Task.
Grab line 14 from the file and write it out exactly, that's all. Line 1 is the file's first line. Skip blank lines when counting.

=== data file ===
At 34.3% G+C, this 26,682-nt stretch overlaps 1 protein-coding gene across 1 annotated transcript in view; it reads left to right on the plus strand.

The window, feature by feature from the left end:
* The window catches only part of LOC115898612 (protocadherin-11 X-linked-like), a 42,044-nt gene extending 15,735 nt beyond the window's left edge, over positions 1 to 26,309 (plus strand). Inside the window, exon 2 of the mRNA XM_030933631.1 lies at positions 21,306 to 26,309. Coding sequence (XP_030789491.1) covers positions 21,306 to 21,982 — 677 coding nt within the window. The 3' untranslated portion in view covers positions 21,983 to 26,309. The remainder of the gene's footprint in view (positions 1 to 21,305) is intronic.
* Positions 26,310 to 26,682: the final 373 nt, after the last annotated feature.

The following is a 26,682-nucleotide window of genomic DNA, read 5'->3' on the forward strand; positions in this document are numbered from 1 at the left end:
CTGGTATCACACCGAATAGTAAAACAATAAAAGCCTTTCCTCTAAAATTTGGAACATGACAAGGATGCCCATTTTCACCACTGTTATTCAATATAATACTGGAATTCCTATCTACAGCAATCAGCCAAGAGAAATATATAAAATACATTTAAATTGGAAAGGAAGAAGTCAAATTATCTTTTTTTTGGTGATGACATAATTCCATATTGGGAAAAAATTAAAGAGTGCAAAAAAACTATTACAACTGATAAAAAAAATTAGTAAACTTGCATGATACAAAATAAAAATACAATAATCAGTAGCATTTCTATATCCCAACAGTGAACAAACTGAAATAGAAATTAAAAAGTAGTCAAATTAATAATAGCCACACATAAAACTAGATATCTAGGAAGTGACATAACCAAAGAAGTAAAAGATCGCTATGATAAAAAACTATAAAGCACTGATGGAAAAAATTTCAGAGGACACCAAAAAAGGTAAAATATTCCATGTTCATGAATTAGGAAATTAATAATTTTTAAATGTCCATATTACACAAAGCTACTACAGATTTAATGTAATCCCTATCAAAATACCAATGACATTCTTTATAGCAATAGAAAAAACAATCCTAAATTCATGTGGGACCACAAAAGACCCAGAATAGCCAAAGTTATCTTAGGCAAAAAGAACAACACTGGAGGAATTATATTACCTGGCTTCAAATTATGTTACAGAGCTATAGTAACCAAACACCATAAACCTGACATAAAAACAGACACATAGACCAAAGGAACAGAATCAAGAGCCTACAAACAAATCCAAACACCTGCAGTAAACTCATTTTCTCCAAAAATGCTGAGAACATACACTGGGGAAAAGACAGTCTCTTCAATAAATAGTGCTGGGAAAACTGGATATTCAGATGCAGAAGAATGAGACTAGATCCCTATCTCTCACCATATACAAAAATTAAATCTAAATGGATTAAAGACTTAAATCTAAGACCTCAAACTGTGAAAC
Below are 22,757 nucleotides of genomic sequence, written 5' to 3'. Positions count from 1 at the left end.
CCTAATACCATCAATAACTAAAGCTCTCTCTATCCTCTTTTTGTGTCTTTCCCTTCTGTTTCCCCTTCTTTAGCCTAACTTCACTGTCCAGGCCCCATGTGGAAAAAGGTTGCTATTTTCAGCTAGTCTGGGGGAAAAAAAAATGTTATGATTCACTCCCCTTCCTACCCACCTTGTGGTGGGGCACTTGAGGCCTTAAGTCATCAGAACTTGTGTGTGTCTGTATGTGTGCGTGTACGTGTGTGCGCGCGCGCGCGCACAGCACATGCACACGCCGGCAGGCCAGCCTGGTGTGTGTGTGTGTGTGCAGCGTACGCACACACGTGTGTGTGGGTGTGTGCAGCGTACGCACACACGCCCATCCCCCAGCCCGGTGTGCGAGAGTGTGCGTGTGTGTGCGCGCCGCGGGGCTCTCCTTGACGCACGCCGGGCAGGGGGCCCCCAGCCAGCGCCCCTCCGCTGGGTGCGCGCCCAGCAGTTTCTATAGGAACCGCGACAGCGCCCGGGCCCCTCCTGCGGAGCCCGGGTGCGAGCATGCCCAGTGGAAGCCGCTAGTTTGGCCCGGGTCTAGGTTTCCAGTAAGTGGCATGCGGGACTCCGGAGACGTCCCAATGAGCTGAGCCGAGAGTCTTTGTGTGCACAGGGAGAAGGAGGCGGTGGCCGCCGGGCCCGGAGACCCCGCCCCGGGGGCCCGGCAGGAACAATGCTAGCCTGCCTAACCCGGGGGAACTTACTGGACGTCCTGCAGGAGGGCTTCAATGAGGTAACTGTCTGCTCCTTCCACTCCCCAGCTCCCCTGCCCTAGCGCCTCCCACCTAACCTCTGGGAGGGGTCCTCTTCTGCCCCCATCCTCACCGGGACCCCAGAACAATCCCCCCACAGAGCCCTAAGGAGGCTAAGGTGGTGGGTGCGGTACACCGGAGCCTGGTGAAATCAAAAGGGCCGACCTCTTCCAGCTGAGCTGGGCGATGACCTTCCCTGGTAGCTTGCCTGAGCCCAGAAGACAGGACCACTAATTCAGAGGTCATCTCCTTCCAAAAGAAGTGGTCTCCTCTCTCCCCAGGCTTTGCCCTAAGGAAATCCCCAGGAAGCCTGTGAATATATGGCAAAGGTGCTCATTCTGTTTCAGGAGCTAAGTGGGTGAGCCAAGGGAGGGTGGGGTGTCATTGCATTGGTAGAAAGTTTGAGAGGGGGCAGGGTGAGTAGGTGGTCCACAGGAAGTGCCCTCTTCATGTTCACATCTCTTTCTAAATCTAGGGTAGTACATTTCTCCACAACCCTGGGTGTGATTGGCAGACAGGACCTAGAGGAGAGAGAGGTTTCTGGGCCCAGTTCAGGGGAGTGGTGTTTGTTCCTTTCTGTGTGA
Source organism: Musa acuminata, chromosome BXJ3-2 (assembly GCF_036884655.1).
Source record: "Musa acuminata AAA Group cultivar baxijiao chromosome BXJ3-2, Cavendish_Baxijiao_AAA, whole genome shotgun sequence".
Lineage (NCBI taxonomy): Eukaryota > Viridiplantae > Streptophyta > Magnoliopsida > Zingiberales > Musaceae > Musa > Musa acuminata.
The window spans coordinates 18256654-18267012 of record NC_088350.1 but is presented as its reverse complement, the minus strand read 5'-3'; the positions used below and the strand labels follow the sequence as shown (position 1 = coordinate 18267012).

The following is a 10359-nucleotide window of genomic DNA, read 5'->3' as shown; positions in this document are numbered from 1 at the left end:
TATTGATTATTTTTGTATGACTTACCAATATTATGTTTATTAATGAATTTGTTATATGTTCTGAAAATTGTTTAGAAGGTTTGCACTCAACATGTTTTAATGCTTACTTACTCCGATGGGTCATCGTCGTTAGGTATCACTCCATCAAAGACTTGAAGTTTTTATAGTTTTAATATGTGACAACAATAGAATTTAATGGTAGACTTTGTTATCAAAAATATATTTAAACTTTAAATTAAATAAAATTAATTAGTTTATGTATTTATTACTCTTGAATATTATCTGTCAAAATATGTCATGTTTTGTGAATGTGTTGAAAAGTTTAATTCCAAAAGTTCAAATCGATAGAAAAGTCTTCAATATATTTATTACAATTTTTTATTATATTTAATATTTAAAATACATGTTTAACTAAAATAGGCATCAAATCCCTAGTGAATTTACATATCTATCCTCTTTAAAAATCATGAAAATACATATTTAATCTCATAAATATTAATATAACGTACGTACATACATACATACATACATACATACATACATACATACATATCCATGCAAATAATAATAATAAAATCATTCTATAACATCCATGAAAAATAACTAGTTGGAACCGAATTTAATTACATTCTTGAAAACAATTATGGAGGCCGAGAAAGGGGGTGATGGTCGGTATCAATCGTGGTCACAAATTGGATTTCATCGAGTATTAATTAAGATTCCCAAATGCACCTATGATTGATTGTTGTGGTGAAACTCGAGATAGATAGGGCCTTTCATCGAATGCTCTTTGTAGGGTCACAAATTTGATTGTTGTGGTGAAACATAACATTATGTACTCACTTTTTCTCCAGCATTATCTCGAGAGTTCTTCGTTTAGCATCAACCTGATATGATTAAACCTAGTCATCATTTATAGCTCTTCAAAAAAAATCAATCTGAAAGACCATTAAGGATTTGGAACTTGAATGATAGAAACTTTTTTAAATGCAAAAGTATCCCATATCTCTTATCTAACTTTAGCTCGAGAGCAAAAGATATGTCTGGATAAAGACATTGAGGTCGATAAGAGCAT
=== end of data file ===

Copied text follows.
TATTGATTATTTTTGTATGACTTACCAATATTATGTTTATTAATGAATTTGTTATATGTTCTGAAAATTGTTTAGAAGGTTTGCACTCAACATGTTTTAATGCTTACTTACTCCGATGGGTCATCGTCGTTAGGTATCACTCCATCAAAGACTTGAAGTTTTTATAGTTTTAATATGTGACAACAATAGAATTTAATGGTAGACTTTGTTATCAAAAATATATTTAAACTTTAAATTAAATAAAATTAATTAGTTTATGTATTTATTACTCTTGAATATTATCTGTCAAAATATGTCATGTTTTGTGAATGTGTTGAAAAGTTTAATTCCAAAAGTTCAAATCGATAGAAAAGTCTTCAATATATTTATTACAATTTTTTATTATATTTAATATTTAAAATACATGTTTAACTAAAATAGGCATCAAATCCCTAGTGAATTTACATATCTATCCTCTTTAAAAATCATGAAAATACATATTTAATCTCATAAATATTAATATAACGTACGTACATACATACATACATACATACATACATACATACATACATATCCATGCAAATAATAATAATAAAATCATTCTATAACATCCATGAAAAATAACTAGTTGGAACCGAATTTAATTACATTCTTGAAAACAATTATGGAGGCCGAGAAAGGGGGTGATGGTCGGTATCAATCGTGGTCACAAATTGGATTTCATCGAGTATTAATTAAGATTCCCAAATGCACCTATGATTGATTGTTGTGGTGAAACTCGAGATAGATAGGGCCTTTCATCGAATGCTCTTTGTAGGGTCACAAATTTGATTGTTGTGGTGAAACATAACATTATGTACTCACTTTTTCTCCAGCATTATCTCGAGAGTTCTTCGTTTAGCATCAACCTGATATGATTAAACCTAGTCATCATTTATAGCTCTTCAAAAAAAATCAATCTGAAAGACCATTAAGGATTTGGAACTTGAATGATAGAAACTTTTTTAAATGCAAAAGTATCCCATATCTCTTATCTAACTTTAGCTCGAGAGCAAAAGATATGTCTGGATAAAGACATTGAGGTCGATAAGAGCAT